“Luck, you dumb sonsabitches,” said the petty officer bossing the crew that would lower them into the water.
“Your mother, swabby,” Houlihan replied. They grinned at each other.
“Lower away!” the petty officer yelled. Ropes creaked through pulleys. Down past the Liberty Glo’s rust-streaked flank went the boat. When it settled into the Bering Sea, it had only a foot of freeboard. That would have to do. Leathernecks released the ropes from their anchor points.
At the stern, a marine yanked the motor’s starting cord. Nothing happened. He yanked it again. Still nothing. Again. Nothing one more time. Houlihan opened his mouth to order the men to start rowing. But then, on the fourth try, the engine farted to life.
“Get us to shore, quick as you can!” Houlihan said.
“I’ll do my goddamnedest, Sergeant,” the marine promised. The boat put-putted forward, bouncing over and through the waves. A couple of leathernecks lost breakfast. They’d got used to the Liberty Glo’s rolling and pitching, but this felt more like riding a fractious mule.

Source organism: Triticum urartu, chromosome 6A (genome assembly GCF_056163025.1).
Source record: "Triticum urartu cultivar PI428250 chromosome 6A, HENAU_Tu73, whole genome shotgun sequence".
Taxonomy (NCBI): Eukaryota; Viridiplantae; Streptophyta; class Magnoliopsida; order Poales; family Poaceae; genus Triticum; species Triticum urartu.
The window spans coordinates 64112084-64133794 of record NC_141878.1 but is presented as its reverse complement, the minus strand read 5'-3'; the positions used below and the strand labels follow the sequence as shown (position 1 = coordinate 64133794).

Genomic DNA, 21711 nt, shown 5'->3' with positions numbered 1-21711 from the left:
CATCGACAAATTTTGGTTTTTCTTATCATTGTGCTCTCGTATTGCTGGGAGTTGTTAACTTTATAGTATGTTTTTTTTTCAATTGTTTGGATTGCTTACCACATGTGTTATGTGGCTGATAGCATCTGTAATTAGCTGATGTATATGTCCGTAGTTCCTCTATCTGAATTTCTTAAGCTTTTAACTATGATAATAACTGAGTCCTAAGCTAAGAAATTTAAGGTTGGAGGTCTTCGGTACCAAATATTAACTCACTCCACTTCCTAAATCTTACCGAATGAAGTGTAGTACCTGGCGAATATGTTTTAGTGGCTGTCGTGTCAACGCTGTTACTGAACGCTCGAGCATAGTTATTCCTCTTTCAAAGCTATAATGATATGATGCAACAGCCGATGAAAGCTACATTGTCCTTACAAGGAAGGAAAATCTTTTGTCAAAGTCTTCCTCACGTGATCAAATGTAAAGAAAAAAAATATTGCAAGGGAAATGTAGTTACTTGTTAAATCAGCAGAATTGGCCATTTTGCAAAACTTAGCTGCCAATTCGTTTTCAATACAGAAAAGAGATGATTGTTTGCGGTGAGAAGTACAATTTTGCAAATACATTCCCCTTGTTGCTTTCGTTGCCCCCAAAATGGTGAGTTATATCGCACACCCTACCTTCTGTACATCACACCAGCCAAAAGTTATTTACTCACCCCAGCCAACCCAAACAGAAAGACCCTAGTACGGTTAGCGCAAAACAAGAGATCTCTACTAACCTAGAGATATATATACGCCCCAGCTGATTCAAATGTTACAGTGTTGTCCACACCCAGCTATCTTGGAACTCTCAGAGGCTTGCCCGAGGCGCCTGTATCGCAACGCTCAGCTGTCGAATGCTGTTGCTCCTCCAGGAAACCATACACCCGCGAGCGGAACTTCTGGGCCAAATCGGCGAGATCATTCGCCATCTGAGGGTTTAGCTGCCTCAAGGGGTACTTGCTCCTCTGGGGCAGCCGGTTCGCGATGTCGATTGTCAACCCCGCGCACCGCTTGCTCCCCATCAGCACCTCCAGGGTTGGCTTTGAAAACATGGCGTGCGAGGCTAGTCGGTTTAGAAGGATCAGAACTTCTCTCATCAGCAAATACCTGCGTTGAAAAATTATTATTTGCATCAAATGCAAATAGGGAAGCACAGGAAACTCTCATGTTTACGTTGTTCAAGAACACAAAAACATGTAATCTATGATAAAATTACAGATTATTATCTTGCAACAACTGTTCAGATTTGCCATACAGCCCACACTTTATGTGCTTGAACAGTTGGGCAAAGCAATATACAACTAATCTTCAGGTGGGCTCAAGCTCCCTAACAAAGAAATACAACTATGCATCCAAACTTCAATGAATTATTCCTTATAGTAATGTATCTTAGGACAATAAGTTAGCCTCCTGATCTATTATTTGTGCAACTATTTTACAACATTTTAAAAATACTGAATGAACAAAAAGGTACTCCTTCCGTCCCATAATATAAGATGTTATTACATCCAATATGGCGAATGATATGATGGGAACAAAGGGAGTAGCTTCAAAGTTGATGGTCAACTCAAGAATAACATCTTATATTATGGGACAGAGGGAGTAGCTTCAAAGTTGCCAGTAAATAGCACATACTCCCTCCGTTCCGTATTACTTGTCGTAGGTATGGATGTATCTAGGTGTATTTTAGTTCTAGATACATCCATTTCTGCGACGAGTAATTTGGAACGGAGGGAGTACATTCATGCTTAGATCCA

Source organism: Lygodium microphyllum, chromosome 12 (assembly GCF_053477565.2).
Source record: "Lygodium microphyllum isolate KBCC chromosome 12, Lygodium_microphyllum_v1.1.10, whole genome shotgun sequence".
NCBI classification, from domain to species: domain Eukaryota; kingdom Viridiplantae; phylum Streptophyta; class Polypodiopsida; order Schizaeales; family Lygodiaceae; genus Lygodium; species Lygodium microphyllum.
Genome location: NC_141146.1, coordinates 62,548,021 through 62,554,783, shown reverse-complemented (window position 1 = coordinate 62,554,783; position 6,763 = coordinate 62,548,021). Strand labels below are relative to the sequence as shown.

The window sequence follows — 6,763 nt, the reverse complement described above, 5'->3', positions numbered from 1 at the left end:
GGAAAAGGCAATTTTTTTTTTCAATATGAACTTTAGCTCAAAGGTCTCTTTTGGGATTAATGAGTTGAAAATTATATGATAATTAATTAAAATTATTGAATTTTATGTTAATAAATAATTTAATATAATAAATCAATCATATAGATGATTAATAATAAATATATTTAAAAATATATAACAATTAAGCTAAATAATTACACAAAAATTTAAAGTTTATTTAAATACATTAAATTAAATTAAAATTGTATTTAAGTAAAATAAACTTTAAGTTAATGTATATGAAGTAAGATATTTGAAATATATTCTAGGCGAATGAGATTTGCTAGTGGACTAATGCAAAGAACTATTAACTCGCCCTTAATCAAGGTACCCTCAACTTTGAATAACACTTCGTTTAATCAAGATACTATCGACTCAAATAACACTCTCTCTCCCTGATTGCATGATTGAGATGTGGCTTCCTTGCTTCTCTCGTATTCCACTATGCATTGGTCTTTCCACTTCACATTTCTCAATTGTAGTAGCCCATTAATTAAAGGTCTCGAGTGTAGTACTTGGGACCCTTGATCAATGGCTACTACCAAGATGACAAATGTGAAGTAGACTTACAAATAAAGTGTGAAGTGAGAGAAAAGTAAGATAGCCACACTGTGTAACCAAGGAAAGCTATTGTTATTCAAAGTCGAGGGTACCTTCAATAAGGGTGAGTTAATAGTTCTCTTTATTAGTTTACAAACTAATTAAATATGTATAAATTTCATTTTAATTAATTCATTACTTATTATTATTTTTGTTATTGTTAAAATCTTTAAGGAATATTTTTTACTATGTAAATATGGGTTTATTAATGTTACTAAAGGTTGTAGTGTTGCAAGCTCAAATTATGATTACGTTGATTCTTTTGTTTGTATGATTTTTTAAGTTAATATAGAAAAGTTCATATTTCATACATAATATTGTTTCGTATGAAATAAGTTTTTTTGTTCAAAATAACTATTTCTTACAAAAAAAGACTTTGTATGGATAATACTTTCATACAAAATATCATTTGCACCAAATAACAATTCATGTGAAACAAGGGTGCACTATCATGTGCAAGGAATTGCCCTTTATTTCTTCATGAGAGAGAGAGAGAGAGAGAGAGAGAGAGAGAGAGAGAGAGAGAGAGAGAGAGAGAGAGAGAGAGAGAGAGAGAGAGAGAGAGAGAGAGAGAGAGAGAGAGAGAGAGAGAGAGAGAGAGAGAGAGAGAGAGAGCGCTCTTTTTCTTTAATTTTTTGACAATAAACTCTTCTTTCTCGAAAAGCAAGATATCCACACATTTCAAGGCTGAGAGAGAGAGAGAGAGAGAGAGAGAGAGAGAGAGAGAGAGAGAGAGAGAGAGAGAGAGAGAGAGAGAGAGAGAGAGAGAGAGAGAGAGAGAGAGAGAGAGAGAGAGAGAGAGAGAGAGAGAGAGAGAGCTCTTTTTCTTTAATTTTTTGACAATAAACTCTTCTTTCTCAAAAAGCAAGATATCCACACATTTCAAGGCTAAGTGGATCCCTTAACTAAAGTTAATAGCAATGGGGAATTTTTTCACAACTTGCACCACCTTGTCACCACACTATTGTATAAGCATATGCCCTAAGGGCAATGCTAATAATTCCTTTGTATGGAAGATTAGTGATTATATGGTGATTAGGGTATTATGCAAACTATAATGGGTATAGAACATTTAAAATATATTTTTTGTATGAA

When they were still half a mile from land, machine guns on or behind the beach winked to venomous life. Somebody’d guessed they might come ashore near the tiny hamlet where the Siknazuak River flowed into the sea. Bullets splashed into the water and spanged off the shield at the bow.
A roar overhead made Houlihan look up. Curtiss Hawks off the newly commissioned Lexington stooped on the Reds like their bird-of-prey namesakes. The biplane fighters carried two machine guns apiece. They could spit a lot of bullets very fast. Some of the Russians fled or were cut down. Others turned their weapons against the aeroplanes. One went down, all aflame; the others made attack run after attack run.
Lumbering Martin T3Ms joined the party. They were properly torpedo aeroplanes, to be used against enemy shipping, but clever mechanics aboard the American carrier had rigged them to carry ordinary bombs instead. Explosives chewed up the coastline.
Along with several other marines in the lifeboat, Eddie Houlihan whooped. “That’s giving it to the rotten Bolshies!” he shouted.
The boat’s keel scraped on muddy sand. Before he hopped out, he made sure the safety on his rifle was off and that he had a round chambered. His bayonet glinted in the warm sunshine.
“Let’s go and take ’em!” he said. Screaming like banshees—no doubt partly to muffle the inner noise of their own fear—the leathernecks sprang to the attack.
* * *
It was only half a dozen miles from the mouth of the river to Siknazuak. A few Russians lingered in the handful of riverside houses and tried to delay the marines, but soon pulled back when they realized they couldn’t. Houlihan exulted. With support from the sea, with American aeroplanes ruling the sky, this would be more a triumphal procession than a fight.